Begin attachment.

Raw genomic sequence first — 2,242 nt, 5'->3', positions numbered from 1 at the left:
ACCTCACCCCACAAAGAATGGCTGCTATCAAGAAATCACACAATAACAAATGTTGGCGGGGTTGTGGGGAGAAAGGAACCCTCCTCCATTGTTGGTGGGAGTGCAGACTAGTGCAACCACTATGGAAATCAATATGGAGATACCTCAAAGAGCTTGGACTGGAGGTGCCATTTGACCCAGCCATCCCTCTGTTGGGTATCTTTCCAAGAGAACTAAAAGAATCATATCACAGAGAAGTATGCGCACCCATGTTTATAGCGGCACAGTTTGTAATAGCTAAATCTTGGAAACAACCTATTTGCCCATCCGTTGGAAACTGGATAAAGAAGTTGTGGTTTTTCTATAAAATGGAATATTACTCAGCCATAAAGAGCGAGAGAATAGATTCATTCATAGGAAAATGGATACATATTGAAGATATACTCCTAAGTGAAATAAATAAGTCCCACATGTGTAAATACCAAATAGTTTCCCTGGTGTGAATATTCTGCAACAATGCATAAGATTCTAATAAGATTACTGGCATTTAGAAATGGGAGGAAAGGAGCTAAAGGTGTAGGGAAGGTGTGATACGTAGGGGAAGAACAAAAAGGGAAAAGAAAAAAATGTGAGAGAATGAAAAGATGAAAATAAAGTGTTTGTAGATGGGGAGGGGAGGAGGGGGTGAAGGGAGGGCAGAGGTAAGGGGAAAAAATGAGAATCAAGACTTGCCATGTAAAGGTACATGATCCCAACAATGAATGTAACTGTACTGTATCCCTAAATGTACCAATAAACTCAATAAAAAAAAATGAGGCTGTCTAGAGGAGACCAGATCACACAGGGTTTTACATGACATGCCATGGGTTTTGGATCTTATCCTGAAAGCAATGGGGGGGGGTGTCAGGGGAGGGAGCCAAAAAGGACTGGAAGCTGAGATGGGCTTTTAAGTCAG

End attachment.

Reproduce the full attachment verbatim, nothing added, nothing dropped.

Raw genomic sequence first — 2,242 nt, 5'->3', positions numbered from 1 at the left:
ACCTCACCCCACAAAGAATGGCTGCTATCAAGAAATCACACAATAACAAATGTTGGCGGGGTTGTGGGGAGAAAGGAACCCTCCTCCATTGTTGGTGGGAGTGCAGACTAGTGCAACCACTATGGAAATCAATATGGAGATACCTCAAAGAGCTTGGACTGGAGGTGCCATTTGACCCAGCCATCCCTCTGTTGGGTATCTTTCCAAGAGAACTAAAAGAATCATATCACAGAGAAGTATGCGCACCCATGTTTATAGCGGCACAGTTTGTAATAGCTAAATCTTGGAAACAACCTATTTGCCCATCCGTTGGAAACTGGATAAAGAAGTTGTGGTTTTTCTATAAAATGGAATATTACTCAGCCATAAAGAGCGAGAGAATAGATTCATTCATAGGAAAATGGATACATATTGAAGATATACTCCTAAGTGAAATAAATAAGTCCCACATGTGTAAATACCAAATAGTTTCCCTGGTGTGAATATTCTGCAACAATGCATAAGATTCTAATAAGATTACTGGCATTTAGAAATGGGAGGAAAGGAGCTAAAGGTGTAGGGAAGGTGTGATACGTAGGGGAAGAACAAAAAGGGAAAAGAAAAAAATGTGAGAGAATGAAAAGATGAAAATAAAGTGTTTGTAGATGGGGAGGGGAGGAGGGGGTGAAGGGAGGGCAGAGGTAAGGGGAAAAAATGAGAATCAAGACTTGCCATGTAAAGGTACATGATCCCAACAATGAATGTAACTGTACTGTATCCCTAAATGTACCAATAAACTCAATAAAAAAAAATGAGGCTGTCTAGAGGAGACCAGATCACACAGGGTTTTACATGACATGCCATGGGTTTTGGATCTTATCCTGAAAGCAATGGGGGGGGGTGTCAGGGGAGGGAGCCAAAAAGGACTGGAAGCTGAGATGGGCTTTTAAGTCAG